MDA & 8 Kinds of Fun – Truco

Truco is an extremely popular game in my home country of Argentina, often referred to as the national card game (yes, it is that popular). It is an extremely simple game, with several rounds composed of trying to win tricks by playing one card at a time. There are a few game components that make for fun dynamics that I appreciate.

The first important mechanic in play is betting. Betting can happen at any stage within the rounds, but players can only take turns raising, meaning that if you raise 1 point, you cannot raise again until I choose to raise 1. This betting mechanic adds a very strong bluffing component since you are always trying to deceive your opponent into believing whatever is convenient for you at the time (similar to poker for example). Another mechanic twist is that players don’t have to share an equal amount of information to bet (as they do in poker). In Truco, I can see your cards first and then bet, which makes bluffing all that more attractive.

Next, Truco is a game played to 30 points where each round can net you 1 through 4 points depending on the betting point that was reached. This counting mechanic adds some very interesting dynamics as well. Players are pressured to be risky if they are losing since adding 1 point per round is likely to never make up an 8-point deficit. Similarly, winning players are encouraged to play conservatively and only allow rounds to be work many points if they see themselves winning.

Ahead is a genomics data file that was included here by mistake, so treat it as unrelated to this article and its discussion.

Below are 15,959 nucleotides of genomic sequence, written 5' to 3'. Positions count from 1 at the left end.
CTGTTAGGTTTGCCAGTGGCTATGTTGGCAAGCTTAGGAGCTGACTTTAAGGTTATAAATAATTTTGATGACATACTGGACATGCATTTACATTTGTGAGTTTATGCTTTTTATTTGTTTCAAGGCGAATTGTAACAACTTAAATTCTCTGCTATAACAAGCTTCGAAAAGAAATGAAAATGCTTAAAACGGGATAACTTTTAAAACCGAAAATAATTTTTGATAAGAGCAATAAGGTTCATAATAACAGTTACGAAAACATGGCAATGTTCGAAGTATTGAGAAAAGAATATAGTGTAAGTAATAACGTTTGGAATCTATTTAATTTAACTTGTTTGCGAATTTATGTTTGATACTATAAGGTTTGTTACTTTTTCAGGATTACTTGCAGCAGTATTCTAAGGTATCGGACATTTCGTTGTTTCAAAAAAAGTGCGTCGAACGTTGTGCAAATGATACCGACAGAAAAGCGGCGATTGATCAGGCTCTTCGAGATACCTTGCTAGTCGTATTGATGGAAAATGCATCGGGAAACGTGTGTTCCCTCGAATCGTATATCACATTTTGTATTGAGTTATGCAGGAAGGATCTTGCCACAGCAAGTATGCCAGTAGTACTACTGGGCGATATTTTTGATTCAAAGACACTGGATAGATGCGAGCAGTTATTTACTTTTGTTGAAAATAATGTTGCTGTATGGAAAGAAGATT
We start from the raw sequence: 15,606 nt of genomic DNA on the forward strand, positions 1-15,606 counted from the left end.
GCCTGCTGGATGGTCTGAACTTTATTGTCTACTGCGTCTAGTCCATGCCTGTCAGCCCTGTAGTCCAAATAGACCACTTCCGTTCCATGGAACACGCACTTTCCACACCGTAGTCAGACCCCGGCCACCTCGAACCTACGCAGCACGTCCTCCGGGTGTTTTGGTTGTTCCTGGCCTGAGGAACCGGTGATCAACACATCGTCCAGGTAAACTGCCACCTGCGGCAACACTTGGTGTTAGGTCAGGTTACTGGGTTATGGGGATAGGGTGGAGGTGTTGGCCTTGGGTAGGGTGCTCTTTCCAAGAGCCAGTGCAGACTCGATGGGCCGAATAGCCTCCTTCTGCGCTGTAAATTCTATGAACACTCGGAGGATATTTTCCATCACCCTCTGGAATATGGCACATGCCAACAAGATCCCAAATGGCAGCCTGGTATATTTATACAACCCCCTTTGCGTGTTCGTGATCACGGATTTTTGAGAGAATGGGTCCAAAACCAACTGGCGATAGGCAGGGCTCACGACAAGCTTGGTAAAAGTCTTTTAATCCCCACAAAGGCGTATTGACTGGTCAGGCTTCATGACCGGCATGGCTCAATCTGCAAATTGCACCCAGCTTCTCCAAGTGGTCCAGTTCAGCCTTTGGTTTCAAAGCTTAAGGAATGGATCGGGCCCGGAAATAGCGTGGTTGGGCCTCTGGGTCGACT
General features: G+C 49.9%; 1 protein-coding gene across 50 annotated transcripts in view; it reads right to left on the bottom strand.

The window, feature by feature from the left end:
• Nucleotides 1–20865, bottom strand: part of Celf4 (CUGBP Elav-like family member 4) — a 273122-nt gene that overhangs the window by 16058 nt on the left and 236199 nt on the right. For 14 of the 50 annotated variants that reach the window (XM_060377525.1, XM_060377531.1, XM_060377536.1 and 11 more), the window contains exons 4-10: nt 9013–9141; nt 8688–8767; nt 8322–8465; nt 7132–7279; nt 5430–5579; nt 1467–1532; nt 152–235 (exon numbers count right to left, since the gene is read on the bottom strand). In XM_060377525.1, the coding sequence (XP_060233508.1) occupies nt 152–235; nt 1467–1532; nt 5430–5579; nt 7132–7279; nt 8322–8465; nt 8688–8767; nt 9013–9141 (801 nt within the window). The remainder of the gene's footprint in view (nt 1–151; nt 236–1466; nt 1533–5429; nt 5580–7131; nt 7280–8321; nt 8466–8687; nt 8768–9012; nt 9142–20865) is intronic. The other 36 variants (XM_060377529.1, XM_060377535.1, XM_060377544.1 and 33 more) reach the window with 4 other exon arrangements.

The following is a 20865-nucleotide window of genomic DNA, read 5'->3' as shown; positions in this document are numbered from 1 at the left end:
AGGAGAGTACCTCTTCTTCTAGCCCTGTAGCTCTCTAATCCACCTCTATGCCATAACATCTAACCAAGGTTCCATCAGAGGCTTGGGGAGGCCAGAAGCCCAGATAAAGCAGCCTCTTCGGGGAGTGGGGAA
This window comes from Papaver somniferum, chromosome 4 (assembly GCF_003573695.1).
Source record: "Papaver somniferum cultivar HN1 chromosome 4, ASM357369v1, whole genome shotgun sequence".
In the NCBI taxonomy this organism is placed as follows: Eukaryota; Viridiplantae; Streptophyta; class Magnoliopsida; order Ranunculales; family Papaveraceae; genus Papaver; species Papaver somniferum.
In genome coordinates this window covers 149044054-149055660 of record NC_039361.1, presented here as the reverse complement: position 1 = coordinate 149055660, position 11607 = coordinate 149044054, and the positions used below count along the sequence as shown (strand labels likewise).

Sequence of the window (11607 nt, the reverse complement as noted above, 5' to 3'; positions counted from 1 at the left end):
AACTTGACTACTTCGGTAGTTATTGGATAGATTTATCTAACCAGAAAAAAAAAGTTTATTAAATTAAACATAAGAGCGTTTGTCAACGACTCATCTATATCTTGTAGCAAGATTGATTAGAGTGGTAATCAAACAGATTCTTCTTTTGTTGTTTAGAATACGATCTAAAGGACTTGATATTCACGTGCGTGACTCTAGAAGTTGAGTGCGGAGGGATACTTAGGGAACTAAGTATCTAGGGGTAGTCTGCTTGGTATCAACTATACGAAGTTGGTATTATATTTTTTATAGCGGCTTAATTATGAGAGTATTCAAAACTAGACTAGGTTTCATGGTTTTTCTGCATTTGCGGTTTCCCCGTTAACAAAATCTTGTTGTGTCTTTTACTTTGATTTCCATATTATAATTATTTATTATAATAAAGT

Depending on how many people are around, Truco can be player as a 1v1 game or 2v2 or even 3v3. However, when the game is 3v3, players are not allowed to show each other their cards. This game mechanic forces players to be clever and tricky about how they share information. This produces dynamics such as specialized body gestures that teammates will share with one another to exchange information (kids are taught message encryption from a young age in Argentina). However, there are some general gestures most people use, they have almost been adopted by everyone to facilitate anyone playing the game with strangers. These common gestures then add another dynamic, which is message interception and decryption. People will be looking at their opponents to try to snipe their gestures and guess what other people’s hands are. In turn, that means people will purposely send faulty messages to trip people off.

Altogether, these mechanics have made the game very deceitful, with layers and layers of complexity added on depending on the level of expertise of the players. To this day, it is still one of my favorite games.

About the author

Leave a Reply

This site uses Akismet to reduce spam. Learn how your comment data is processed.